The factors (and kicks) that matter most in a Women's World Cup shootout
We're heading into the knockout rounds of the 2019 FIFA Women's World Cup, when games are settled not with draws or VAR but with a good ol' penalty shootout. You know the rules by now, right? Two teams line up, and individual players take turns shooting at the goal. The keeper dives to a side, and sometimes gets it right. If the teams are tied after five kicks, they each take turns until one team finishes with more.
With the round of 16 kicking off Saturday at 11:30 a.m. ET, we look back at every shootout in the history of the Women's World Cup and Olympic women's soccer tournaments, the two major women's soccer world events, to see what history tells us.
Out of those 10 shootouts and 105 total shots taken over that span, we boiled down the shootout to its basic events. Shooter versus keeper, goal or save. Now, most games will never sniff penalty kicks, but two championships have been decided on PKs, 1999 and 2011. And, in those situations, teams will want their most accurate shooters and agile keepers.
Order of play: The unlucky 5 spot
Teams tend to put their better shooters early in the lineup, while leaving their best scorer in the 4 spot, where they have been nearly perfect with a 95% success rate. Over the years, the 4 spot has been home to prolific scorers such as Mia Hamm, Abby Wambach, Saki Kamagai and Wendie Renard. What's going on in the 5 spot, though? Whether it's nerves, or just good keepers, the 5-spot shooter has converted barely half of her kicks. And star players have fallen prey to this -- just ask Brazilian striker Marta, who shot fifth in the 2016 Rio Olympics and had her shot saved in a semifinal loss against Sweden.
The middle ground
Watching a shootout, you'd think the keeper has an impossible task. The net is so wide, the ball is so close, the kick is coming in so fast. Keepers have to make a split-second judgment on where to dive before even seeing where the kick is headed. The one thing you don't want to do, according to the data: stick to the middle. Keepers guessed correctly on two-thirds of kicks to either direction, but had the worst rate on kicks down the middle. Case in point: Then-USWNT keeper Hope Solo failed to dive to a side on a Sweden penalty kick that went to the right and knocked the U.S. out in the quarterfinals of the 2016 Olympics.
Kick direction and location are also paramount
It's all in the feet: The footedness of the kicker can tell us something. Most kickers have the natural tendency to go across their body, as in a right-footed kicker will usually curve the ball to the left. When right-footed kickers shoot to the left, the keeper guesses correctly 70% of the time. When left-footed kickers shoot to the right, the keeper guesses correctly 78% of the time.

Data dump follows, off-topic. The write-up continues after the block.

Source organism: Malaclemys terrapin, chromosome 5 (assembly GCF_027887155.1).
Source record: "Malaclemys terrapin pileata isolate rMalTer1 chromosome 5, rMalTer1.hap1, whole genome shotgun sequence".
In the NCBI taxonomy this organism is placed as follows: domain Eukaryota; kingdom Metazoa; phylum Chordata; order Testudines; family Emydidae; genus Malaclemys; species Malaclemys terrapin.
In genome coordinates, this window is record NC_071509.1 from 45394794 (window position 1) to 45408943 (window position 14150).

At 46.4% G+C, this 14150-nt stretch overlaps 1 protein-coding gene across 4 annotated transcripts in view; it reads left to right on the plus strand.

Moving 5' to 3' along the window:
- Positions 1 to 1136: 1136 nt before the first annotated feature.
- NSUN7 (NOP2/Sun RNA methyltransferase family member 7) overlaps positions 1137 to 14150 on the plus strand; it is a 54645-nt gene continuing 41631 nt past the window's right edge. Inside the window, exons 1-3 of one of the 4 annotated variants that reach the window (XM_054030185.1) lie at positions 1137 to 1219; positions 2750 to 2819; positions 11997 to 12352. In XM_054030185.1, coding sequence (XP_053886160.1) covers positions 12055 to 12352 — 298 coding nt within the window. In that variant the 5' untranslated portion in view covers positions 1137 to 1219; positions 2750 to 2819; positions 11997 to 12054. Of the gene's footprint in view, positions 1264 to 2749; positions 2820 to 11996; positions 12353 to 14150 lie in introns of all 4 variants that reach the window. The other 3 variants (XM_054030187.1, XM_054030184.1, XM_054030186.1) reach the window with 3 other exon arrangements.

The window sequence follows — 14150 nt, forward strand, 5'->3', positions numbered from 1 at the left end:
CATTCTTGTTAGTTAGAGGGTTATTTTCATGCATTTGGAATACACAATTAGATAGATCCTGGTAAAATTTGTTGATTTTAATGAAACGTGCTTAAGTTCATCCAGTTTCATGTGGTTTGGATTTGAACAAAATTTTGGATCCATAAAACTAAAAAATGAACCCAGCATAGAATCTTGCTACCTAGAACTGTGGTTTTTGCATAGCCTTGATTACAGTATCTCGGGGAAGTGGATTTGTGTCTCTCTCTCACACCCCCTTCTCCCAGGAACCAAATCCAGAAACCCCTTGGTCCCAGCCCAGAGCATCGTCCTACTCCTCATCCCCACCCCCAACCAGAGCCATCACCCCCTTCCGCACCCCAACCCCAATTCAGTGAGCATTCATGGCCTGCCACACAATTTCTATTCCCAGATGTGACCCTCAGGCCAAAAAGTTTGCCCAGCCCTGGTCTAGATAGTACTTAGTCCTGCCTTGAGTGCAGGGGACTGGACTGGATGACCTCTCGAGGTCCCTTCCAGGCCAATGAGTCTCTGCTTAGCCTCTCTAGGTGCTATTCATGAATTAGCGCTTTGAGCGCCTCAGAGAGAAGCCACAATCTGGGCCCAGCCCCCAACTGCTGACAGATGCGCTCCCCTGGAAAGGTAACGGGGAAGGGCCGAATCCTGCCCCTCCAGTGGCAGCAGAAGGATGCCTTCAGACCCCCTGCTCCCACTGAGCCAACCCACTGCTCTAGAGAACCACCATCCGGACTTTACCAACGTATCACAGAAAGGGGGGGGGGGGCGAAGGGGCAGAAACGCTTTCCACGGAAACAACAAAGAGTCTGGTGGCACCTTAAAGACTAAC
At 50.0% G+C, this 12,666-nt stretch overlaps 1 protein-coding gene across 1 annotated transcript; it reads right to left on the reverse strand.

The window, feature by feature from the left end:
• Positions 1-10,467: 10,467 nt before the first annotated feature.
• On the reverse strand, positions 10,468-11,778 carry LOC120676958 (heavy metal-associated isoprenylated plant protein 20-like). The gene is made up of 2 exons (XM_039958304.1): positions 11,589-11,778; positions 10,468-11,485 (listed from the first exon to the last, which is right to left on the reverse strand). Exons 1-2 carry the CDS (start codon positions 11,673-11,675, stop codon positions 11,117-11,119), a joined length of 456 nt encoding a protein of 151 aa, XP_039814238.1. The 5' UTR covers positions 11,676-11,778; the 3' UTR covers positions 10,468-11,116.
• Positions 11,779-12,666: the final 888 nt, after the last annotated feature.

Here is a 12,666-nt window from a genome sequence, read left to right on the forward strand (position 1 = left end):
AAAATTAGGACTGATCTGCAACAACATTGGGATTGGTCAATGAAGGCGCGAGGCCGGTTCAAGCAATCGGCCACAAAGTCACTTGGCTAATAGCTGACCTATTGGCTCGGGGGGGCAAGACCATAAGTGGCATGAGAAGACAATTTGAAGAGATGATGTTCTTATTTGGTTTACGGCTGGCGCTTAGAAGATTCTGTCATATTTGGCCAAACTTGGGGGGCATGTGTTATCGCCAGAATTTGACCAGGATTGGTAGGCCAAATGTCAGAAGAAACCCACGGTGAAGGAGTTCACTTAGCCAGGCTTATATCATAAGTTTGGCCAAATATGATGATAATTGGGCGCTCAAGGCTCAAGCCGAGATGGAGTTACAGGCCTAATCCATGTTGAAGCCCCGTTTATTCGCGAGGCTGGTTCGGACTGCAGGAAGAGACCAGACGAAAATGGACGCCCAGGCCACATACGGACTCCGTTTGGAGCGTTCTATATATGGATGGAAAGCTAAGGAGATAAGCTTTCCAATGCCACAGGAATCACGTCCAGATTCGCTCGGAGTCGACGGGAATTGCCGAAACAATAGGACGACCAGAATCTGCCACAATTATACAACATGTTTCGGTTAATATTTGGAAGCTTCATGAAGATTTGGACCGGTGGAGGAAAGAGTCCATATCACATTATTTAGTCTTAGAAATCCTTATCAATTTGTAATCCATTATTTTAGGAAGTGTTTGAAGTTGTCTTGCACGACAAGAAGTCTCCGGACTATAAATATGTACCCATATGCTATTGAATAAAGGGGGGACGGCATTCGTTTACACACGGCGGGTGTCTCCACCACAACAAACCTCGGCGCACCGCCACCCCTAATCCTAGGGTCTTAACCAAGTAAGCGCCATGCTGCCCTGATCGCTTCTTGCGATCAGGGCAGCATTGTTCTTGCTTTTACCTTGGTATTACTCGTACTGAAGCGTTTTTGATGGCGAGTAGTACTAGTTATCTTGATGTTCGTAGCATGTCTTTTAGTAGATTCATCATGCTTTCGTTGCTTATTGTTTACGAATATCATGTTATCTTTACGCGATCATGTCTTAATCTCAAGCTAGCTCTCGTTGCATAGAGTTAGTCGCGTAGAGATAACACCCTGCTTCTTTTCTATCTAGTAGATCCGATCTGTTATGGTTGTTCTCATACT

However, you don't usually have to worry about left-footers, unless you're facing Brazil. Only 19% of shootout shots have come with the left foot, but Brazil have taken 52% of their shootout shots from that stance in World Cups or Olympics. Another left-footed shot you might remember would be Brandi Chastain's Cup-clinching goal for the United States against China in 1999.
Right-footed kick direction
- Left: 50.6% (76.7% success rate)
- Middle: 10.6% (55.6% success rate)
- Right: 38.8% (72.7% success rate)
Left-footed kick direction
- Left: 50% (80% success rate)
- Middle: 5% (0% success rate)
- Right: 45% (88.9% success rate)
All on the line: When teams are looking to score a clincher, they've sent it to the back of the net 75% of the time. When teams are kicking to stay alive, they prolong the game only half of the time (50%).
Don't cut the corners: It should shock absolutely no one that players should aim for the corners, which is where 71% of kicks have gone. Kicks to one of the four corners have a success rate of 80% because you're aiming them to where the keeper would have the absolute longest distance to catch up. Most shooters, though, keep it low rather than elevating it. The two most common spots are low left (29%) and low right (19%).
Familiar with the shootout? The United States and Brazil have each gone to the shootout four times, the most by any team, including against each other in 2011. They could face one another again in the quarterfinals in France. Carli Lloyd (USWNT) and Marta (Brazil) have competed in three shootouts, the most of any players.
And lastly ... Be first. Teams that shot first went on to win 70% of the time.